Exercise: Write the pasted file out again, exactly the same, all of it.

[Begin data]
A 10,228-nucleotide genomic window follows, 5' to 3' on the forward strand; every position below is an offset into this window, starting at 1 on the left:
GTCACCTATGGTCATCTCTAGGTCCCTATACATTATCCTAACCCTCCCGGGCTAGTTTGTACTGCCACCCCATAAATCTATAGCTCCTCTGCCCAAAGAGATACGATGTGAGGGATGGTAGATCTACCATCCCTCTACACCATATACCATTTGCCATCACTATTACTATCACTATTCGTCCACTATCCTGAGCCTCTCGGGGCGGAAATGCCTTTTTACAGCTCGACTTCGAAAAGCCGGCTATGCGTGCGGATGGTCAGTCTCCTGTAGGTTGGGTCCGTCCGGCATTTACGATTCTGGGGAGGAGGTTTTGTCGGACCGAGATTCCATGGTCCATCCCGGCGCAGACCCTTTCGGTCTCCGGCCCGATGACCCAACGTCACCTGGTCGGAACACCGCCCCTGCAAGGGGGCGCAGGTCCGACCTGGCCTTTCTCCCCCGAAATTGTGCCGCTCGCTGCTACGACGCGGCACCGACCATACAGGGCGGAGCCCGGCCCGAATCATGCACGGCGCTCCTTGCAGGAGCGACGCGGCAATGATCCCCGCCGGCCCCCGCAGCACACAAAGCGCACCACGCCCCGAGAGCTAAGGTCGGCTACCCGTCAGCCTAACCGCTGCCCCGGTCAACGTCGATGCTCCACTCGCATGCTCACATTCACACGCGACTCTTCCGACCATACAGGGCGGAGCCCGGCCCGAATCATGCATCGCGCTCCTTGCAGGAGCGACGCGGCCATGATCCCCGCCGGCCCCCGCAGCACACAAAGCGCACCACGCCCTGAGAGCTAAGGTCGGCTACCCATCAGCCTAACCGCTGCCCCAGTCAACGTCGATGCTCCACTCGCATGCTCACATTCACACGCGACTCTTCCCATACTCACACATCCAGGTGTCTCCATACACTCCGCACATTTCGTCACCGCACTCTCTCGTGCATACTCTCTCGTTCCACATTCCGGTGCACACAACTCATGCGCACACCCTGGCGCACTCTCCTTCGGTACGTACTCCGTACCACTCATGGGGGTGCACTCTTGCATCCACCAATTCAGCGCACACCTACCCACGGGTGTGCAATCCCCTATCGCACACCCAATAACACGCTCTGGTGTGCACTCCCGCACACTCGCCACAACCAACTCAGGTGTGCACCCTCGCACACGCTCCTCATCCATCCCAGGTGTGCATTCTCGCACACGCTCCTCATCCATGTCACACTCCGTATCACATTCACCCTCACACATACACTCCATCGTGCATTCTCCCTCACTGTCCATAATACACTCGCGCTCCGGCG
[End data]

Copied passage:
A 10,228-nucleotide genomic window follows, 5' to 3' on the forward strand; every position below is an offset into this window, starting at 1 on the left:
GTCACCTATGGTCATCTCTAGGTCCCTATACATTATCCTAACCCTCCCGGGCTAGTTTGTACTGCCACCCCATAAATCTATAGCTCCTCTGCCCAAAGAGATACGATGTGAGGGATGGTAGATCTACCATCCCTCTACACCATATACCATTTGCCATCACTATTACTATCACTATTCGTCCACTATCCTGAGCCTCTCGGGGCGGAAATGCCTTTTTACAGCTCGACTTCGAAAAGCCGGCTATGCGTGCGGATGGTCAGTCTCCTGTAGGTTGGGTCCGTCCGGCATTTACGATTCTGGGGAGGAGGTTTTGTCGGACCGAGATTCCATGGTCCATCCCGGCGCAGACCCTTTCGGTCTCCGGCCCGATGACCCAACGTCACCTGGTCGGAACACCGCCCCTGCAAGGGGGCGCAGGTCCGACCTGGCCTTTCTCCCCCGAAATTGTGCCGCTCGCTGCTACGACGCGGCACCGACCATACAGGGCGGAGCCCGGCCCGAATCATGCACGGCGCTCCTTGCAGGAGCGACGCGGCAATGATCCCCGCCGGCCCCCGCAGCACACAAAGCGCACCACGCCCCGAGAGCTAAGGTCGGCTACCCGTCAGCCTAACCGCTGCCCCGGTCAACGTCGATGCTCCACTCGCATGCTCACATTCACACGCGACTCTTCCGACCATACAGGGCGGAGCCCGGCCCGAATCATGCATCGCGCTCCTTGCAGGAGCGACGCGGCCATGATCCCCGCCGGCCCCCGCAGCACACAAAGCGCACCACGCCCTGAGAGCTAAGGTCGGCTACCCATCAGCCTAACCGCTGCCCCAGTCAACGTCGATGCTCCACTCGCATGCTCACATTCACACGCGACTCTTCCCATACTCACACATCCAGGTGTCTCCATACACTCCGCACATTTCGTCACCGCACTCTCTCGTGCATACTCTCTCGTTCCACATTCCGGTGCACACAACTCATGCGCACACCCTGGCGCACTCTCCTTCGGTACGTACTCCGTACCACTCATGGGGGTGCACTCTTGCATCCACCAATTCAGCGCACACCTACCCACGGGTGTGCAATCCCCTATCGCACACCCAATAACACGCTCTGGTGTGCACTCCCGCACACTCGCCACAACCAACTCAGGTGTGCACCCTCGCACACGCTCCTCATCCATCCCAGGTGTGCATTCTCGCACACGCTCCTCATCCATGTCACACTCCGTATCACATTCACCCTCACACATACACTCCATCGTGCATTCTCCCTCACTGTCCATAATACACTCGCGCTCCGGCG